Victorian Valentines

Are you looking forward to Valentine’s Day? I ask because this is one of the few holidays the mention of which is as likely to be met with a snort of derision as a sigh of anticipation. As Valentine’s Day is often accused of being a so-called ‘Hallmark holiday’, invented (or at least perpetuated) by companies to sell greetings cards, I thought I’d explore the origins of commercial valentines through some of the objects in our extensive collection. These cards and many others are available to view in the Prints and Drawings Study Room.

The tradition of sending love tokens and notes on 14th February has been around for hundreds of years, with the earliest surviving valentines dating from the 15th century.  Early valentines usually took the form of handwritten notes or poems, and it wasn’t until the 1800s, with the availability of cheap paper and development of new printing techniques, that making valentines really became an industry.

Valentine, ‘Barometer of Love’, made by Dobbs, London, ca. 1845. Museum no. E.1552-1929. ©Victoria and Albert Museum, London

Many Victorian Valentine’s cards, including the beautiful ‘Barometer of Love’ card above, incorporate paper lace in their design. This technique is said to have been discovered by Joseph Addenbrooke in 1834 when, while working on making embossed papers for a company called Dobbs, he accidentally filed off the raised part of the paper and was left with a pattern of tiny holes that looked remarkably like delicate lace. If you look closely, you can see that many of the cards in our collection carry makers’ marks for Dobbs, and for Addenbrooke himself, who later set up his own company. These companies made some cards themselves, and also sold the paper for others to use.

The valentine industry grew throughout the 1800s, and up to 60,000 cards were sent in 1836. This greatly increased with the advent of the Penny Post in 1840, and by 1886 so many cards were being sent that the Post Office had to issue a notice asking people to post them as early as possible to avoid overloading the system. The cheaper post also led to an increase in the market for mass-produced printed cards.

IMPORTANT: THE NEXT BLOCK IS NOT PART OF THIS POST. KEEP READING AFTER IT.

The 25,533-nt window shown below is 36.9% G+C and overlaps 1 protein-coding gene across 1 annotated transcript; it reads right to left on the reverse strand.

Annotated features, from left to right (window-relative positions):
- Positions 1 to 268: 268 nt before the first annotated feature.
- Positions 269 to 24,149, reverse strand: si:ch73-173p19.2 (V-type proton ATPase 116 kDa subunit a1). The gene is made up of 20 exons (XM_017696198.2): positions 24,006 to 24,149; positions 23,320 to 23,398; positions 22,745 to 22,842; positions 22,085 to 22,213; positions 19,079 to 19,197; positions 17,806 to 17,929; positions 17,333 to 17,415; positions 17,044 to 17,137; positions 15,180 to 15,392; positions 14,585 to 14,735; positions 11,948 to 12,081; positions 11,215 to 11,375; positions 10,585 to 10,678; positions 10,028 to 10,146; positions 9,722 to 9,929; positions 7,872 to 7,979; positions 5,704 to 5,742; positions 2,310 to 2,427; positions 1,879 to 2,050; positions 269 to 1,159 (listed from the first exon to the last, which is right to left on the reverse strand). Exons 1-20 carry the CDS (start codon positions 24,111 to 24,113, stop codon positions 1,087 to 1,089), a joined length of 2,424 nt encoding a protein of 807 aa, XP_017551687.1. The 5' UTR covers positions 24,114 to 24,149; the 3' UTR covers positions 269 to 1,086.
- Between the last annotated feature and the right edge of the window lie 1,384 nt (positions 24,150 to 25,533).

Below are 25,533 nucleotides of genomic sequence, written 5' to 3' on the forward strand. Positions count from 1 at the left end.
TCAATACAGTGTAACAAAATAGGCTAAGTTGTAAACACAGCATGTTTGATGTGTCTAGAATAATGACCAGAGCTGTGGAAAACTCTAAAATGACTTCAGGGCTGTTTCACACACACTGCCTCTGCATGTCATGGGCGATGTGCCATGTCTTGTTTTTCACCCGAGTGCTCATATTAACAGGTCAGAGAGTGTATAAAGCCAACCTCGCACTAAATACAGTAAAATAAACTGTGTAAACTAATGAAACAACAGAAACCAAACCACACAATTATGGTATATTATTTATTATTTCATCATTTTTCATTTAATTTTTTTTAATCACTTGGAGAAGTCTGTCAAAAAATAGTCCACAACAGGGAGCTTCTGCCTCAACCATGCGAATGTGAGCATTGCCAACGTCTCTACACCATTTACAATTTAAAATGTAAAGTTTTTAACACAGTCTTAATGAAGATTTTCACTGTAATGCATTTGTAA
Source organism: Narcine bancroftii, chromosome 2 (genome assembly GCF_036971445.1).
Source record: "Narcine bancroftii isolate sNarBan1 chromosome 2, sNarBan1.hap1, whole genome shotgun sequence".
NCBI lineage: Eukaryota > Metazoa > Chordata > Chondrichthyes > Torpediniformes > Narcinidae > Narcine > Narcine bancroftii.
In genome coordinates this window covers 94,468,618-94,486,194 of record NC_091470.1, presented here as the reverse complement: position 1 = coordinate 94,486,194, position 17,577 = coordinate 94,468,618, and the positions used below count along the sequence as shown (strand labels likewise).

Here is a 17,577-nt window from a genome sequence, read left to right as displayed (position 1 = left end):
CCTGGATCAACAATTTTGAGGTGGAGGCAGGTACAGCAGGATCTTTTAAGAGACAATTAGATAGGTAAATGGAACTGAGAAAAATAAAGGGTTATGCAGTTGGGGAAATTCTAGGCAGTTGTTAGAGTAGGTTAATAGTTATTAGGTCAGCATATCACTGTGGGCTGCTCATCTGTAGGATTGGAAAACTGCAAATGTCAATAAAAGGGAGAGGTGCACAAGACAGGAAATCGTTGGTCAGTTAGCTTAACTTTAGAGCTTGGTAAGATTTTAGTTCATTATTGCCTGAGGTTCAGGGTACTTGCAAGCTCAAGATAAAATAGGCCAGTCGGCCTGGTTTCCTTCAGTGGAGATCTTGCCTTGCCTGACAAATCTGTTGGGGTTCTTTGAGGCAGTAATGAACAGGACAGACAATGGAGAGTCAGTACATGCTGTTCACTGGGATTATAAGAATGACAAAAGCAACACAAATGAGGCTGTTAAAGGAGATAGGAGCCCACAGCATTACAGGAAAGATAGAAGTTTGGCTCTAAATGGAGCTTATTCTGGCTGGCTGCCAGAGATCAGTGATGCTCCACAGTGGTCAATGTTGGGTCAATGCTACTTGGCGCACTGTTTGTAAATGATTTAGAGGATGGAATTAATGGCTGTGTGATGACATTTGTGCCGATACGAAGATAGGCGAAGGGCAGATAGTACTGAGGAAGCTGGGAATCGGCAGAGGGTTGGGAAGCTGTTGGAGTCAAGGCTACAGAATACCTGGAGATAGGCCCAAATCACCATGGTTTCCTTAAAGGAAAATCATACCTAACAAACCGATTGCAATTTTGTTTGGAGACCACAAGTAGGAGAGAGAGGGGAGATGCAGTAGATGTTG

Valentine, wood engraving, coloured by hand, England, ca. 1860. Museum no. E.2054-1953. ©Victoria and Albert Museum, London

Typical of these cheaper cards, this valentine is printed on thin paper and the blocks of colour are quite clumsily stencilled – I’m not sure that the lady who received this would have been very impressed with her suitor…

The post also brought anonymity, which allowed more racy cards to be sent – we have one card in the collection where a lady’s crinoline can be raised to reveal a scandalous glimpse of red-stockinged ankle – and increased the popularity of ‘vinegar valentines’, cards with vulgar or cruel messages designed to have the opposite effect to a traditional valentine. I’m very glad that this tradition seems to have died out with the Victorians!

Valentine, ‘Beware of the Snake in the Grass’, printed by W. S. Fortey, London, ca. 1860-70. Museum no. E.1619-1929. ©Victoria and Albert Museum, London

This card, from around 1860, may have been sent to ward off a potential suitor, or perhaps to warn someone that their lover was not what he seemed. Like the card we saw earlier, these vinegar valentines were usually printed cheaply on thin paper and, to add insult to injury, before the postal reforms it was the receiver who would have to pay for postage rather than the sender!

On the other end of the scale, we have several cards in the collection made by Eugène Rimmel (1820-1887), a 19th century perfumier and father of the Rimmel London cosmetics brand. The enterprising Monsieur Rimmel diversified into the booming Valentine’s card market (scenting all his cards with perfume, of course) and collaborated with artists such as Jules Chéret to produce some of the prettiest and most sophisticated cards of the time, such as this forget-me-not card, part of the ‘Language of Flowers’ collection.

Valentine, paper lace with lithography, made by E. Rimmel, London, ca. 1800. Museum no. E.1573-1929. ©Victoria and Albert Museum, London

Each flower symbolised a different message to send your beloved – the forget-me-not is one of the more transparent!

Rimmel’s business was a great success, and at its height employed 150 women in his card factory on the Strand, painstakingly decorating cards by hand with fabric, feathers, printed scraps and tinsel. Men were known to spend up to a month’s wages on buying the most elaborate cards to demonstrate their love.

Valentine with a glove and pressed flower attached, England, ca. 1836. Museum no. E.2190-1953. © Victoria and Albert Museum, London

After all this commercialism I thought I’d end with something a bit more personal. This handwritten card with a glove attached may have been intended as a marriage proposal, as tradition had it that if a man gave a woman a glove on Valentine’s Day and she wore it on Easter Sunday, it meant she reciprocated his love. The poem on the card, which will either make you smile or cringe, reads ‘If that from love you take the letter G, then glove is love and that I send to thee’. Happy Valentine’s Day everyone!

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